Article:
using the arrow buttons.
by clicking on the page.
the page around when zoomed in by dragging it.
the zoom using the slider when zoomed-in.
by clicking on the zoomed-in page.
by entering text in the search field, and select "This Issue" or "All Issues"
by clicking on thumbnails to select pages, and then press the print button.
displays sections with thumbnails and descriptions.
displays a slider of thumbnails. Click on a page to jump.
allows you to browse the full archive.
about your subscription?
Lions Roar : November 2011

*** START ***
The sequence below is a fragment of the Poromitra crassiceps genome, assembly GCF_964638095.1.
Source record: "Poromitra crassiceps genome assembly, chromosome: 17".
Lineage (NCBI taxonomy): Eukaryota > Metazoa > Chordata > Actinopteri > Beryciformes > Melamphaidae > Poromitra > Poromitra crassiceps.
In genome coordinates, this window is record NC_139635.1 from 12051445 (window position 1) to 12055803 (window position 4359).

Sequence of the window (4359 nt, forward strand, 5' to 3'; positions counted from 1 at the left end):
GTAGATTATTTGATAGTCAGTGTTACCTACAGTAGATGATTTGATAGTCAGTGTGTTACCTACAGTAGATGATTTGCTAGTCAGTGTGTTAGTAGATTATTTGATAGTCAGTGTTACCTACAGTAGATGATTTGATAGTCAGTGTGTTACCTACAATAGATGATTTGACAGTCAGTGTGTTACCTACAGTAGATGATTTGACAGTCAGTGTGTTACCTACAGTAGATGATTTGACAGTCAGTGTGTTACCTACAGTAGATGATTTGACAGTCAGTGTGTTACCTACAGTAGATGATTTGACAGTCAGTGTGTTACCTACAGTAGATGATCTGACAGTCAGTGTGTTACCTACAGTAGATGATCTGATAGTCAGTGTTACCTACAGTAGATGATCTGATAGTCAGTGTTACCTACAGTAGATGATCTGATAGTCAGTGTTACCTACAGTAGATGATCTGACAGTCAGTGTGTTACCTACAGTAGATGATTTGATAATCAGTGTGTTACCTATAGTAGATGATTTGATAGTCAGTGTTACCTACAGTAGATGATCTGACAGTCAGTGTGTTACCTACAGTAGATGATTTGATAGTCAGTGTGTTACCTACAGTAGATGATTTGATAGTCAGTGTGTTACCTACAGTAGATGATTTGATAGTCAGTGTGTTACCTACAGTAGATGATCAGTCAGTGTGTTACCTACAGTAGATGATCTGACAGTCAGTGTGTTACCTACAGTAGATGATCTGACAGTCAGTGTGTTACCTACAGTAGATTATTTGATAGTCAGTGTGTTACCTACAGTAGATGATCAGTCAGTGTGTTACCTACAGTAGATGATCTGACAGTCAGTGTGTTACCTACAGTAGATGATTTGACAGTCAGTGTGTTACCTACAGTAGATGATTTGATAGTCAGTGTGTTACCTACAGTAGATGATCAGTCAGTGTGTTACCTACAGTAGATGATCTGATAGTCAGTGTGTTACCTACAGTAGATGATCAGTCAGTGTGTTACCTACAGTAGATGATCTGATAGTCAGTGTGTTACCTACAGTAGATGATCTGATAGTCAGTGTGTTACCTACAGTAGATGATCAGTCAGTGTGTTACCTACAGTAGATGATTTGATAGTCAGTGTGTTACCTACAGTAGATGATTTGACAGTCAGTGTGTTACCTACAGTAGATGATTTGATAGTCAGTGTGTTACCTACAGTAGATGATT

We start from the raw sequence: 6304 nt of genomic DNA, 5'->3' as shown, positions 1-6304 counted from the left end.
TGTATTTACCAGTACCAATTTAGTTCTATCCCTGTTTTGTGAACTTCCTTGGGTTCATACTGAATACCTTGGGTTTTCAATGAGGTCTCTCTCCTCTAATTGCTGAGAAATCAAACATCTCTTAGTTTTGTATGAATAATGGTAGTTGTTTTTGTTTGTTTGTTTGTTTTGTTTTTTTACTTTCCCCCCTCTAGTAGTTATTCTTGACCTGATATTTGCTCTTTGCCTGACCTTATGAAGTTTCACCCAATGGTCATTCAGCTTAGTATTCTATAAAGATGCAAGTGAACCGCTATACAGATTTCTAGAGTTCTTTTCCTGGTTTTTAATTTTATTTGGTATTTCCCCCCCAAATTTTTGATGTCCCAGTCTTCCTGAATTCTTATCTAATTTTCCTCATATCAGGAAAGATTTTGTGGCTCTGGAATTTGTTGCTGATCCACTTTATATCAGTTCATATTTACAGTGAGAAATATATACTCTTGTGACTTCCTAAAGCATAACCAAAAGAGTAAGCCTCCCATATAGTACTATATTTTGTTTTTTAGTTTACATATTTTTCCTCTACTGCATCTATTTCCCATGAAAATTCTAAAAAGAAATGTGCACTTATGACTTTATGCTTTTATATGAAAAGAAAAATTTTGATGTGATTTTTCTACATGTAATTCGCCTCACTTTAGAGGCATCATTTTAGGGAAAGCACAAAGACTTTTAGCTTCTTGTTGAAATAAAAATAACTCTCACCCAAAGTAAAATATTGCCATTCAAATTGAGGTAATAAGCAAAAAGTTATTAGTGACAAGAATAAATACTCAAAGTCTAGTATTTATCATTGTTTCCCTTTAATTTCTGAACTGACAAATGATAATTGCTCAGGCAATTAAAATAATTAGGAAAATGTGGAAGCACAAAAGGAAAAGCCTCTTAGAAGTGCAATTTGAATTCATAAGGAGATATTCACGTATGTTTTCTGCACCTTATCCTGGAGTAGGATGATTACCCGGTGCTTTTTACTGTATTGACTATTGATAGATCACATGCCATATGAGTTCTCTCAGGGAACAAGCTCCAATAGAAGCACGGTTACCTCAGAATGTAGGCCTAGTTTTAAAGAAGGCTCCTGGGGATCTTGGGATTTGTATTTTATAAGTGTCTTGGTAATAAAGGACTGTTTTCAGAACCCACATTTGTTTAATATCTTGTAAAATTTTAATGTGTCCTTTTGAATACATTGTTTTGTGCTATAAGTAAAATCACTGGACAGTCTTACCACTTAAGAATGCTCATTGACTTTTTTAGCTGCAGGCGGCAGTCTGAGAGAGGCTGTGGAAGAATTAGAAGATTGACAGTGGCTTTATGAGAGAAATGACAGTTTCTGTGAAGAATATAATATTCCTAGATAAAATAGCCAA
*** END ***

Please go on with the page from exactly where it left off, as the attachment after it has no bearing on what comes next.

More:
SHAMBHALA SUN NOVEMBER 2011 46 way around twenty-two lakes, so there are lots of recreational bikers. But when it comes to commuting, many of them get in their cars. “We would like to coax them into seeing a bike as something they can also ride to work, including in winter,” Prest says. “We want them to see biking to work or going on an errand as a normal thing, something their friends and neighbors would do. We market commuter biking as a mainstream activity.” In my conversation with her, Prest echoed something Rachel Gutter had put forth as a hallmark of new green strategy. You don’t overcontrol the message and start lobbying everyone to support your special mission. You find partners. Their passions, when stoked and let free, create something emergent, something you didn’t plan yourself. (One of Gutter’s key partners is a Tea Partier who feels green schools save taxpayers money.) Plenty has emerged that Prest and her colleagues didn’t create. Minneapolis has crossed a bicycling tipping point, with many repair shops, nonprofit bike recyclers, social media groups and clubs, bike-oriented cafes and bars, filmfests, and art shows crop- ping up. (Art Crank, a bicycle-themed poster art show, has been exported from Minneapolis to seven other cities, including Lon- don). Biking culture surrounds you, which could at times con- tribute to the alienation that concerns Prest, but fortunately the bike culture is diverse, and when people start cycling, they like it, and judgmental attitudes fall away. She’s found that “people begin to surprise themselves—Wow, I can ride for half an hour... I can ride for an hour!—they start to feel healthier and better about themselves.” The Minneapolis bike explosion has begun to affect develop- ment patterns. Realtors are paying more attention to the value of neighborhoods where you can readily bike to schools, libraries, stores, cafes, farmers’ markets, or offices. On the dedicated bicycle commuter road (a two-lane trench free of car traffic), businesses are opening up along the route to serve cyclists. “When you start to have bicycle-oriented development,” Prest says, “you know it’s becoming mainstream.” W HEN WE LIVE CLOSER TOGETHER, we use less energy. We use less energy to heat and cool our living spaces. We use less energy getting around. We use less energy because we share more—things like washing machines. One of the reasons for the low housing density in North America is flight from cities. To the thinking of many city planners, we made cities progressively less livable, and with the help of transportation subsidies, liv- ing in big houses on sprawling lots on winding streets with a lot of separation from neighbors was seen as desirable. From this point forward, though, we have little choice but to move closer together. And to many people’s way of thinking, if we’re able to activate the “we maps” we all carry within us, we’ll be delighted to do so. It will build community. When I visited with neuroscientist Richie Davidson recently at the Center for Investigating Healthy Minds, in Madison, Wis- consin, he and one of his researchers, Donal McCoon, talked animatedly about doing research using the Happy Planet Index, created by the New Economics Foundation. In a nutshell, the index tries to calculate a society’s well-being (defined as life sat- isfaction and longevity) in relation to its ecological footprint. North Americans have a very high level of well-being, but it comes at an unsustainable cost to the planet. What Davidson and McCoon would like to find out is how people could some- how internalize this information and willingly reduce their foot- print—with the confidence that they would not decrease their genuine well-being. John Rahaim, San Francisco’s director of planning, is in the trenches with this kind of challenge every day. He was paying close attention to a presentation on neuroscience during a “Climate, Cities, and Behavior” gathering at Garrison, and afterward I asked him why. “I’ve spent my whole working life trying to bring about behavioral change in a direction that’s positive for the city as a whole,” he said. “I’d love to learn anything that could help me do that better.” San Francisco justifiably has the reputation of being one of the loveliest and most livable cities in the world, but most people don’t have to work with the whole city in the fine-grained way Rahaim does. There are many challenges in the effort to find common ground in creating a livable, sustainable community together. For one thing, Rahaim sees tech workers in their twen- ties and thirties who live in San Francisco commuting down the road to their jobs in Silicon Valley. Why can’t they work where they live? His department would like to encourage denser hous- ing in parts of the hip new South of Market neighborhood (SoMa), but residents are putting up resistance. As new as many of the current residents are, they don’t want even newer resi- dents changing the place. “In the thirty years I’ve been doing this work,” Rahaim says, “it’s become more complicated and conten- tious. The governmental mechanisms we have for reaching deci- sions together don’t work well anymore. With the diverse people and groups involved and the complexity of the issues, throwing it out to a public meeting where everyone has their two-minute say just doesn’t work.” Rahaim and his colleagues, like their contemporaries in other cities, are experimenting with different ways of engaging people, including smaller meetings where a few opinion leaders can be heard for longer, and more intelligent debate and exploration can ensue. As Gutter and Prest emphasized, this kind of work is about finding the audiences that you need to hear from and work with as partners. You can’t really learn what makes them tick during their two minutes on the soapbox. While Rahaim and his colleagues have their frustrations, they keep exploring new ways of helping the public reach deci- sions that benefit the city, and there are successful community engagement processes that have led to inspiring projects. Among